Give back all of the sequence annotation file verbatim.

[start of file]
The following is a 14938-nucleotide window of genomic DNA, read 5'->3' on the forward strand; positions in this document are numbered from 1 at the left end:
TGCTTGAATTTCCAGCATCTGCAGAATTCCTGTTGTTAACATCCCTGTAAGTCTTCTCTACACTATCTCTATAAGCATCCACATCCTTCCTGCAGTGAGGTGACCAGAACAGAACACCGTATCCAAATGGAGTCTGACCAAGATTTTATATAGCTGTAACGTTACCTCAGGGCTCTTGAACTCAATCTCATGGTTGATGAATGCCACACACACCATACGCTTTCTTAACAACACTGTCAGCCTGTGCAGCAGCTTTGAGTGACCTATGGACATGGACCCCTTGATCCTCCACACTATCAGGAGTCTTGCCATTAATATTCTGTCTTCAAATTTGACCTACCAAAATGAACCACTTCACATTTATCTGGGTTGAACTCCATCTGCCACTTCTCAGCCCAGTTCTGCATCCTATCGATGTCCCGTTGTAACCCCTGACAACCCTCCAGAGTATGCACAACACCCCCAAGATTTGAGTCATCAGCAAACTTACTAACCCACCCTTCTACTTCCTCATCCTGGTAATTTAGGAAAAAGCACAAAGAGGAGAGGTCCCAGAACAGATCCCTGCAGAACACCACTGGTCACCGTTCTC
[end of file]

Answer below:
The following is a 14938-nucleotide window of genomic DNA, read 5'->3' on the forward strand; positions in this document are numbered from 1 at the left end:
TGCTTGAATTTCCAGCATCTGCAGAATTCCTGTTGTTAACATCCCTGTAAGTCTTCTCTACACTATCTCTATAAGCATCCACATCCTTCCTGCAGTGAGGTGACCAGAACAGAACACCGTATCCAAATGGAGTCTGACCAAGATTTTATATAGCTGTAACGTTACCTCAGGGCTCTTGAACTCAATCTCATGGTTGATGAATGCCACACACACCATACGCTTTCTTAACAACACTGTCAGCCTGTGCAGCAGCTTTGAGTGACCTATGGACATGGACCCCTTGATCCTCCACACTATCAGGAGTCTTGCCATTAATATTCTGTCTTCAAATTTGACCTACCAAAATGAACCACTTCACATTTATCTGGGTTGAACTCCATCTGCCACTTCTCAGCCCAGTTCTGCATCCTATCGATGTCCCGTTGTAACCCCTGACAACCCTCCAGAGTATGCACAACACCCCCAAGATTTGAGTCATCAGCAAACTTACTAACCCACCCTTCTACTTCCTCATCCTGGTAATTTAGGAAAAAGCACAAAGAGGAGAGGTCCCAGAACAGATCCCTGCAGAACACCACTGGTCACCGTTCTC